A Lancashire resident has been refused permission to take court action against the Communities’ Secretary, Sajid Javid, over Cuadrilla’s second shale gas site at Roseacre Wood.
Jules Burton, who lives 500m from the site, heard this morning that his challenge had been blocked by the Honourable Mr Justice Dove. This is the High Court judge who on Wednesday dismissed two local challenges against Mr Javid over the Preston New Road fracking site. (Breaking news, details and the judge’s ruling)
Mr Burton said he was astonished by today’s news. He described the ruling as “not merely questionable but worrying in the extreme”.
He said it had “rendered the democratic decision process to nothing more than window dressing”.
Reopening the inquiry
Mr Burton’s challenge centred on the decision by Mr Javid to reopen the public inquiry on Roseacre Wood.
The Communities Secretary said on 6 October last year that he was minded to approve planning permission for the site. This was despite objections from parish and district councils, refusal of planning permission by Lancashire County Council on road safety grounds and a recommendation to reject Cuadrilla’s appeal for the same reason by the inspector at a 19-day public inquiry.
Mr Javid said Cuadrilla had failed to provide adequate evidence that it had properly addressed the safety issues. The reopened inquiry would, he said, give the company the opportunity to “provide additional evidence on this point.”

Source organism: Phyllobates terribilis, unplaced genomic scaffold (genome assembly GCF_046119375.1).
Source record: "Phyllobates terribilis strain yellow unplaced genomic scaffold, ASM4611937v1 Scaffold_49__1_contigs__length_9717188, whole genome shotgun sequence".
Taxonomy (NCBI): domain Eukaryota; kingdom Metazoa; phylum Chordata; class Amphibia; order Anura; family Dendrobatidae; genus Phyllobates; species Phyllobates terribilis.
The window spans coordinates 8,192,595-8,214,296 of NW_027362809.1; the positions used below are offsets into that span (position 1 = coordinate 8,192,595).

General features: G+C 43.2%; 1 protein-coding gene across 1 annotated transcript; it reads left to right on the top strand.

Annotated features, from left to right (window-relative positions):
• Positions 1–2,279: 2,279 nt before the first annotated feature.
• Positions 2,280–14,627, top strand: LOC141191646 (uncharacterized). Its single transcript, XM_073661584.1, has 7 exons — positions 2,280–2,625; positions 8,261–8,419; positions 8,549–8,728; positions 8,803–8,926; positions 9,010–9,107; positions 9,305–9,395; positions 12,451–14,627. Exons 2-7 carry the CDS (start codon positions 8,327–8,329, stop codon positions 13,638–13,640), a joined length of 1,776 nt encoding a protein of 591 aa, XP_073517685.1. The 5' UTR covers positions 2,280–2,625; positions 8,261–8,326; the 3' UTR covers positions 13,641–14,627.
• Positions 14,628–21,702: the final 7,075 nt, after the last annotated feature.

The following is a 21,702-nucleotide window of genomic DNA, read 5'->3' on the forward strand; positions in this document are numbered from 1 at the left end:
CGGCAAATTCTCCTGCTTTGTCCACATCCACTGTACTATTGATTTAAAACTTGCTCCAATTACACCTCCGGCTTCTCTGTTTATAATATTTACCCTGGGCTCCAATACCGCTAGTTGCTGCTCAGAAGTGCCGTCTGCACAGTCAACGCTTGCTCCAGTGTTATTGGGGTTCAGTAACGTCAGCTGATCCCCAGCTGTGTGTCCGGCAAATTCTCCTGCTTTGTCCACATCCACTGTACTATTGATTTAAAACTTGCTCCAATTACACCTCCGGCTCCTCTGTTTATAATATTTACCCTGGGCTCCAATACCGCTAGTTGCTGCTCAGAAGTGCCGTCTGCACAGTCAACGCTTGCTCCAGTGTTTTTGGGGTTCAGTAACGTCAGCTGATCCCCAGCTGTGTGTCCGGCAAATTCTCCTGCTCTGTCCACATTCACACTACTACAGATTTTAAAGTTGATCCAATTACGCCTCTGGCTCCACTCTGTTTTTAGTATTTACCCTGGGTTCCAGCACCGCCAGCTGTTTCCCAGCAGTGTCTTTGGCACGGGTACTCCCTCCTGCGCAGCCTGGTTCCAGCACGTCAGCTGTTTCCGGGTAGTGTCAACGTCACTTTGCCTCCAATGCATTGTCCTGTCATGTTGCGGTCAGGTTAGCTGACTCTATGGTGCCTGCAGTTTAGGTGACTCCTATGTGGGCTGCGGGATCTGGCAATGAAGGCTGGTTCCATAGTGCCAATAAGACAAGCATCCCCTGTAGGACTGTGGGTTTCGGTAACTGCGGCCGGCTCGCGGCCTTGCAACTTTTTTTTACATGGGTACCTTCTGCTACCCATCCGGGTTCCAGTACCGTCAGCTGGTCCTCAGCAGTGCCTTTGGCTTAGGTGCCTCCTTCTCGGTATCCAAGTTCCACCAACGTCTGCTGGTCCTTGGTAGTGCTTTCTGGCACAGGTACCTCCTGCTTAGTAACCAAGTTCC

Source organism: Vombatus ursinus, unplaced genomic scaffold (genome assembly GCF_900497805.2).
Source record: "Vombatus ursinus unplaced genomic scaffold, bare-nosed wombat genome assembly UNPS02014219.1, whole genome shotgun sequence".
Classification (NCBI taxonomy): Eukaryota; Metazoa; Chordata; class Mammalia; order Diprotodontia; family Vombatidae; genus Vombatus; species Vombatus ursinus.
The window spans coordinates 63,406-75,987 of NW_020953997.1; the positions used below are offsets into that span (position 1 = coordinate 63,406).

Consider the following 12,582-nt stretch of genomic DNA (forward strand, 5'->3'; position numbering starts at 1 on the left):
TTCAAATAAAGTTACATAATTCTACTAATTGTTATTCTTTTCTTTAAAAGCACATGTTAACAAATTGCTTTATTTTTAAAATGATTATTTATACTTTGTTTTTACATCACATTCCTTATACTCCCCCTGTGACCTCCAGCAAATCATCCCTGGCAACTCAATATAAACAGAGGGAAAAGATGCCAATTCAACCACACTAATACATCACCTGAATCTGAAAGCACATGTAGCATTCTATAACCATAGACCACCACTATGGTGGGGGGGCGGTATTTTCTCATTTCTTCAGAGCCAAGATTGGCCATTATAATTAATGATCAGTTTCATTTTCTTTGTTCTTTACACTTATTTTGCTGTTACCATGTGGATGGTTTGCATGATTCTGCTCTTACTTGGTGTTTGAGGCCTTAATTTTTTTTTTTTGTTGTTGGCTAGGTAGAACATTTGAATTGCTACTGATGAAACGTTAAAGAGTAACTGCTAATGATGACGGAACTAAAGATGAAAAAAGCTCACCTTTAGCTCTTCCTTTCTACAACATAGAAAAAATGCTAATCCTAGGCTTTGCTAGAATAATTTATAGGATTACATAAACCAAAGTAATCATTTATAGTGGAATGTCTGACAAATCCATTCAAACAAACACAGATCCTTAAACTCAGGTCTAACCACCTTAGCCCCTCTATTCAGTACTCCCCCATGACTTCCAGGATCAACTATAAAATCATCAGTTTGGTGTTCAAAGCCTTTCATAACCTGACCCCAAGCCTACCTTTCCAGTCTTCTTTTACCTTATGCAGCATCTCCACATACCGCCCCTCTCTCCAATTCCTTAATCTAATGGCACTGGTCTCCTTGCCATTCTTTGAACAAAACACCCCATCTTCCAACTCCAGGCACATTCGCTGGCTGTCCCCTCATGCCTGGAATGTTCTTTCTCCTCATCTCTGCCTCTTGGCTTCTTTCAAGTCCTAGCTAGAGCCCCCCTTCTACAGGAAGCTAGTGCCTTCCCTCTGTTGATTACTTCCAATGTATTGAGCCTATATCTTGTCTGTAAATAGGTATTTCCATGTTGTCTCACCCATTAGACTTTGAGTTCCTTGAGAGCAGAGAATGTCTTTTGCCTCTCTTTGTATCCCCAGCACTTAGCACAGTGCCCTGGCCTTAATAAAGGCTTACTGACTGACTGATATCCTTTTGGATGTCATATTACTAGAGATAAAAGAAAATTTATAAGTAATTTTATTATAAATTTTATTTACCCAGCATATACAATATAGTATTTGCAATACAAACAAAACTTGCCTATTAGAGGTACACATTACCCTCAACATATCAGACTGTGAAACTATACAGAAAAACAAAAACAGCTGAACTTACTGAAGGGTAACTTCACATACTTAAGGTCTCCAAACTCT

Mr Burton argued that reopening the inquiry was “irrational”, “tainted by bias” and amounted to an abuse of power”.
He said it was “inconceivable” that the Secretary of State would allow an unsuccessful objector an opportunity to present new evidence after an inquiry had closed.
He added that the Secretary of State had not consulted with parties at the inquiry about whether the proceedings should be reopened and had not considered the financial impact and distress this would have on local people.
In his ruling on Mr Burton’s challenge, Mr Justice Dove said:
“I am satisfied that it would not be appropriate to grant permission in this case.”
He said there was no legal requirement for the Secretary of State to consult before reopening the inquiry. Although the minister had not expressly taken account of the financial burden on objectors in reopening the inquiry, this did not give rise to any error of law, the judge added.
Mr Burton had criticised the decision by Mr Javid to replace Wendy McKay, the inspector at the original inquiry. He said:
“The new planning inspector will have no prior knowledge of evidence previously submitted and will, therefore, be completely unfamiliar with the issues around the Roseacre Wood site.
“This will mean yet more stress and uncertainty for the community and more cost and effort for the local campaigning group.
“The Secretary of State can no longer be seen as impartial in this matter and his proposed re-opening of the Public Inquiry is, in my opinion, an abuse of process.”
But the judge said: